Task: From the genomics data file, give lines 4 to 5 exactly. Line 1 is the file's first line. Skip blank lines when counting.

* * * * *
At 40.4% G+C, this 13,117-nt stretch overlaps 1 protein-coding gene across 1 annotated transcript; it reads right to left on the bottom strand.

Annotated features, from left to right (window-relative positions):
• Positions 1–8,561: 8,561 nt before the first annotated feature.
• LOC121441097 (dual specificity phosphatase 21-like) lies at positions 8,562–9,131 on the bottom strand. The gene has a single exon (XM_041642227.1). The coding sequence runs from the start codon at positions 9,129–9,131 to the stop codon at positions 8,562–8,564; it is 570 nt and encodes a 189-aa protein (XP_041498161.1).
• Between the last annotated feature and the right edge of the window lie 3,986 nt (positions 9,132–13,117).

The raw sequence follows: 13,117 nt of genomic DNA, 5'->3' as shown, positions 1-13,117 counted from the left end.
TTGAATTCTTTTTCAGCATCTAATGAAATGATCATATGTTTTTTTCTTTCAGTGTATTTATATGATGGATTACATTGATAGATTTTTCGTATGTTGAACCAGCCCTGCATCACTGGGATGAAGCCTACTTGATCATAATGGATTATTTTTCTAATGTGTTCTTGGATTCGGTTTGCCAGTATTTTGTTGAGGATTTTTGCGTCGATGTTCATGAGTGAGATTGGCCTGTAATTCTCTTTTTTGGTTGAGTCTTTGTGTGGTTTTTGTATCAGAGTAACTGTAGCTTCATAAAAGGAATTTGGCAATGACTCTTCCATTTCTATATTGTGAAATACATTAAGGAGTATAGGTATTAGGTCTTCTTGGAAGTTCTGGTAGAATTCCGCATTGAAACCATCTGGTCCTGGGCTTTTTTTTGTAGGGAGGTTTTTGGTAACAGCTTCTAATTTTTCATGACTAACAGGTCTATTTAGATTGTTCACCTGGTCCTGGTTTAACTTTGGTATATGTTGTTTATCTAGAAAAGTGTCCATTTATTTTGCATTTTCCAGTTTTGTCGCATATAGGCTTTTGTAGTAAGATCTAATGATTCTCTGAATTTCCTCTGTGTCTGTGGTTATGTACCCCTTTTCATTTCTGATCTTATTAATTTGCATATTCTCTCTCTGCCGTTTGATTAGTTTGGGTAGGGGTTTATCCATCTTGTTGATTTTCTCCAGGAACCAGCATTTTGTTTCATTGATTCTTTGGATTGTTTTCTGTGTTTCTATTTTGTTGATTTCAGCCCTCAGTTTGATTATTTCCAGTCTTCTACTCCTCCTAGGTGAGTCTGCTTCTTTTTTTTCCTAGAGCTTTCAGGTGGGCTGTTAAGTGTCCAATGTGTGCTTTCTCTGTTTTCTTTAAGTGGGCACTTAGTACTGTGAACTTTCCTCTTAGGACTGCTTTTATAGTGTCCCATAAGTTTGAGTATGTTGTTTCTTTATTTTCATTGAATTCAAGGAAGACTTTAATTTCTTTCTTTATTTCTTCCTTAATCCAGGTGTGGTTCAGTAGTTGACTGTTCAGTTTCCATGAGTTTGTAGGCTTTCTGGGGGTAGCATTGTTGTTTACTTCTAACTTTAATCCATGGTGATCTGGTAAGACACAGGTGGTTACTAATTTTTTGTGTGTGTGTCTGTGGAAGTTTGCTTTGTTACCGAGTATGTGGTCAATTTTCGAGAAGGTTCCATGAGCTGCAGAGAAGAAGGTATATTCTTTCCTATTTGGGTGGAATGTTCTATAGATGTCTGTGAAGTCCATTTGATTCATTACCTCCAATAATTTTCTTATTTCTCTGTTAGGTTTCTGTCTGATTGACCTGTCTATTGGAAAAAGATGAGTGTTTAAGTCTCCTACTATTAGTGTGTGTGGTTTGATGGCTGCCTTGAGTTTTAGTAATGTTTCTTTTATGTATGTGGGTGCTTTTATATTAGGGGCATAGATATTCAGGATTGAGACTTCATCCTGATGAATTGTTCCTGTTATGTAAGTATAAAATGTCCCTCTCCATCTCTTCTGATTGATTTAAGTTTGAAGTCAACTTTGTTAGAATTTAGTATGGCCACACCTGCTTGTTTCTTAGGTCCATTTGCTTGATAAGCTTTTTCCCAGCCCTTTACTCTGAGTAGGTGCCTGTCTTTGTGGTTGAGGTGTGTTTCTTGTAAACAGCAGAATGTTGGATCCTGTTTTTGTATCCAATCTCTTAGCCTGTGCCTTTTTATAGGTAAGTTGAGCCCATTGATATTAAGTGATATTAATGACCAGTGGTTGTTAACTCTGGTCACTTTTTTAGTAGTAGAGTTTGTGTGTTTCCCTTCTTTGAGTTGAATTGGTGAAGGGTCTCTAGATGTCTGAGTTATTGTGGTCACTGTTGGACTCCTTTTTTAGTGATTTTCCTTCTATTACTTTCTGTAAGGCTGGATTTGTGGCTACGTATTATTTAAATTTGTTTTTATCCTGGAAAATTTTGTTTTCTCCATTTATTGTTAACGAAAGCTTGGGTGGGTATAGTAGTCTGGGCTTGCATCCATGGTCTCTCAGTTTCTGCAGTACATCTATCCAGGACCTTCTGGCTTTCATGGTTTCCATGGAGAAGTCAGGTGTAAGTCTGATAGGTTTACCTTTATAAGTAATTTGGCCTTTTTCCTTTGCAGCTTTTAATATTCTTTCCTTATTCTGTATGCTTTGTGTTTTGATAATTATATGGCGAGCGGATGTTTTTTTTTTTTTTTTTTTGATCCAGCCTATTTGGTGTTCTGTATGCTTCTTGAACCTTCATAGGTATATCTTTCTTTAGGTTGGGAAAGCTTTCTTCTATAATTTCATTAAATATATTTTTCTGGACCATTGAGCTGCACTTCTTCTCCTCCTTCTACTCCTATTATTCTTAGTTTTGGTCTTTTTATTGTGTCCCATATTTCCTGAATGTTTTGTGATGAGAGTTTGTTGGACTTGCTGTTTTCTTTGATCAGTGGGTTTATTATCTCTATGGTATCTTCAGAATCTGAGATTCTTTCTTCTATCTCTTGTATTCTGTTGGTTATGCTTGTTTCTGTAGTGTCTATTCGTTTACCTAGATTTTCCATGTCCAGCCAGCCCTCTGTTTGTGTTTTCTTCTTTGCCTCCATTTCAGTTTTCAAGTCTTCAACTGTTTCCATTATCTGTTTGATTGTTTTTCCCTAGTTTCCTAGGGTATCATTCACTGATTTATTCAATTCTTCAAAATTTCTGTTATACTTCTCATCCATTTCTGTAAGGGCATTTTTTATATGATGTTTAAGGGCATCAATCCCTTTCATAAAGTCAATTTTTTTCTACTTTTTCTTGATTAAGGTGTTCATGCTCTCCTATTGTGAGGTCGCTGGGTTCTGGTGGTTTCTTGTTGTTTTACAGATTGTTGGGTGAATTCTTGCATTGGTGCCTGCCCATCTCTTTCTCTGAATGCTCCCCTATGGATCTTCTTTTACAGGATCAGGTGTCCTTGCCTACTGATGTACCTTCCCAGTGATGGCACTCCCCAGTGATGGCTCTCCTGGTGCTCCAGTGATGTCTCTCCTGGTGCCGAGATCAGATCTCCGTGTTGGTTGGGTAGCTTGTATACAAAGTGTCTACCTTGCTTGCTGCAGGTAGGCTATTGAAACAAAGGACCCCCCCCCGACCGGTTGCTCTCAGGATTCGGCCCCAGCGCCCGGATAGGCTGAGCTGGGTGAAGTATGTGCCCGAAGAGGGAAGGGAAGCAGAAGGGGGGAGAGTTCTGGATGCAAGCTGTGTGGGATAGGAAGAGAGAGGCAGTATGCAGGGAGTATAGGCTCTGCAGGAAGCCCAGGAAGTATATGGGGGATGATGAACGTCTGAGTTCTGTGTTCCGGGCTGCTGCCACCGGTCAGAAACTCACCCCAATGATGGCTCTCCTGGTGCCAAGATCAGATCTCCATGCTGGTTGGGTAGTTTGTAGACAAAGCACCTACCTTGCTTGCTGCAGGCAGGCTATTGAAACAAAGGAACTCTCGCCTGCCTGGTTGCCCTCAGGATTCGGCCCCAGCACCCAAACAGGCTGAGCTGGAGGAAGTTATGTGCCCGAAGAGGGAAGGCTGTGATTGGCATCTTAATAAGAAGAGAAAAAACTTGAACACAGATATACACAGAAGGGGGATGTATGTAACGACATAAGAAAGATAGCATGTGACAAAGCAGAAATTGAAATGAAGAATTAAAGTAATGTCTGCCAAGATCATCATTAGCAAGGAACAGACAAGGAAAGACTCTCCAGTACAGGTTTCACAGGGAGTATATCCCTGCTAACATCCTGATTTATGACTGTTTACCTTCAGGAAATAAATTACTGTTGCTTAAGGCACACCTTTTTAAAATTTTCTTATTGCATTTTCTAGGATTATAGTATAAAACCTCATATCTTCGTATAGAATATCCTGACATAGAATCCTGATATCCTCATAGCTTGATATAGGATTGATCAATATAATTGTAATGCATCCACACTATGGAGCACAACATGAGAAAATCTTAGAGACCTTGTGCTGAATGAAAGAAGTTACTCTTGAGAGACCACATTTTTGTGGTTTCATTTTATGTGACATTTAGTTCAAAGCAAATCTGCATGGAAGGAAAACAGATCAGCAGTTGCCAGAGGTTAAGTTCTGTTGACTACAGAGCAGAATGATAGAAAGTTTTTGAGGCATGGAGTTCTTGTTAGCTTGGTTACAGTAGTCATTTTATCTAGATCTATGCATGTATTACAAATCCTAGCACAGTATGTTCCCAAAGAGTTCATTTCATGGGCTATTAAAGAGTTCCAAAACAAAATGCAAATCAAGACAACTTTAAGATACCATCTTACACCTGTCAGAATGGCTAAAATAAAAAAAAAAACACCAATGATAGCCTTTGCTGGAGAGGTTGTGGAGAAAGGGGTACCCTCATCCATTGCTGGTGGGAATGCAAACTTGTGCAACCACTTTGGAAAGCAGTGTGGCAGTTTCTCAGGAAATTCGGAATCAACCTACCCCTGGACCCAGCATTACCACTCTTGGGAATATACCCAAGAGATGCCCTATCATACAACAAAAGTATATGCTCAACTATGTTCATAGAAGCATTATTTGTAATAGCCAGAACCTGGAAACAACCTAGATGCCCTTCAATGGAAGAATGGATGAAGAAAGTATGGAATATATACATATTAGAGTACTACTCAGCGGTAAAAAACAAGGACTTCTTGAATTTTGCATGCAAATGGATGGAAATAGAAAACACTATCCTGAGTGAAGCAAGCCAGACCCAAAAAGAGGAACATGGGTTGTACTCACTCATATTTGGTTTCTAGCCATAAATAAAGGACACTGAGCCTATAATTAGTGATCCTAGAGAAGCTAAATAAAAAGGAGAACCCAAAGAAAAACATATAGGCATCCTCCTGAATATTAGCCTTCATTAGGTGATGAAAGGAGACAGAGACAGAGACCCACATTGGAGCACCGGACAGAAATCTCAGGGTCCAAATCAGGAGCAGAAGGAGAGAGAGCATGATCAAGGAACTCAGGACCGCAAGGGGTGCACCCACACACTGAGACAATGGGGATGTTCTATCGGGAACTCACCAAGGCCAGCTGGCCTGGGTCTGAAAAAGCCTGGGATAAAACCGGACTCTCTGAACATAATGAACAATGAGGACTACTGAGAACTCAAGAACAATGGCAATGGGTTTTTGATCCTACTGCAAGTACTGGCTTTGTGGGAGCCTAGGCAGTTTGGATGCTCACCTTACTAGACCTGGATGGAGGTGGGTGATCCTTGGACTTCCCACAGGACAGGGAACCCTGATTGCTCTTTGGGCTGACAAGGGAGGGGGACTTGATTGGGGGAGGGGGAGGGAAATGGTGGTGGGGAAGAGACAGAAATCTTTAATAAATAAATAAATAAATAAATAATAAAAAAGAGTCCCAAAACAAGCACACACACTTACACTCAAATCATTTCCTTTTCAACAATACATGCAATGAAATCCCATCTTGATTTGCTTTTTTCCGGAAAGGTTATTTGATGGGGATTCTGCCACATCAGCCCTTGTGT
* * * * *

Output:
• LOC121441097 (dual specificity phosphatase 21-like) lies at positions 8,562–9,131 on the bottom strand. The gene has a single exon (XM_041642227.1). The coding sequence runs from the start codon at positions 9,129–9,131 to the stop codon at positions 8,562–8,564; it is 570 nt and encodes a 189-aa protein (XP_041498161.1).
• Between the last annotated feature and the right edge of the window lie 3,986 nt (positions 9,132–13,117).